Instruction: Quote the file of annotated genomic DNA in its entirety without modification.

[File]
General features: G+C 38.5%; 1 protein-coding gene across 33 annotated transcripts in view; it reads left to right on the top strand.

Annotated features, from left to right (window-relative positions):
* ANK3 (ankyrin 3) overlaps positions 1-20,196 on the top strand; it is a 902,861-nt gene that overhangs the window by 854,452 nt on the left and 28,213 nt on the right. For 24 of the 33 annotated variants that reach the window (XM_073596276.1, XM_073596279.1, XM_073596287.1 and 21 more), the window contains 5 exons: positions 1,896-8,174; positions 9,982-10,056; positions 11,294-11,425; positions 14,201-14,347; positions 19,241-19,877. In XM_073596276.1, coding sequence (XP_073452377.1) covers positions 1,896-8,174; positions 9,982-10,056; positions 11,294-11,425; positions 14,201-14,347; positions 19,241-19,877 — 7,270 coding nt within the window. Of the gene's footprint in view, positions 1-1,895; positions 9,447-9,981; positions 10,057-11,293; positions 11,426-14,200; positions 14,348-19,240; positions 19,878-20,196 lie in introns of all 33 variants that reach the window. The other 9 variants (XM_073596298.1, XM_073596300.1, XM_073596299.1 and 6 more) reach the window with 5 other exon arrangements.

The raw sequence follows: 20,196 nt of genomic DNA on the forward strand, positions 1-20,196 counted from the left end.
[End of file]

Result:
General features: G+C 38.5%; 1 protein-coding gene across 33 annotated transcripts in view; it reads left to right on the top strand.

Annotated features, from left to right (window-relative positions):
* ANK3 (ankyrin 3) overlaps positions 1-20,196 on the top strand; it is a 902,861-nt gene that overhangs the window by 854,452 nt on the left and 28,213 nt on the right. For 24 of the 33 annotated variants that reach the window (XM_073596276.1, XM_073596279.1, XM_073596287.1 and 21 more), the window contains 5 exons: positions 1,896-8,174; positions 9,982-10,056; positions 11,294-11,425; positions 14,201-14,347; positions 19,241-19,877. In XM_073596276.1, coding sequence (XP_073452377.1) covers positions 1,896-8,174; positions 9,982-10,056; positions 11,294-11,425; positions 14,201-14,347; positions 19,241-19,877 — 7,270 coding nt within the window. Of the gene's footprint in view, positions 1-1,895; positions 9,447-9,981; positions 10,057-11,293; positions 11,426-14,200; positions 14,348-19,240; positions 19,878-20,196 lie in introns of all 33 variants that reach the window. The other 9 variants (XM_073596298.1, XM_073596300.1, XM_073596299.1 and 6 more) reach the window with 5 other exon arrangements.

The raw sequence follows: 20,196 nt of genomic DNA on the forward strand, positions 1-20,196 counted from the left end.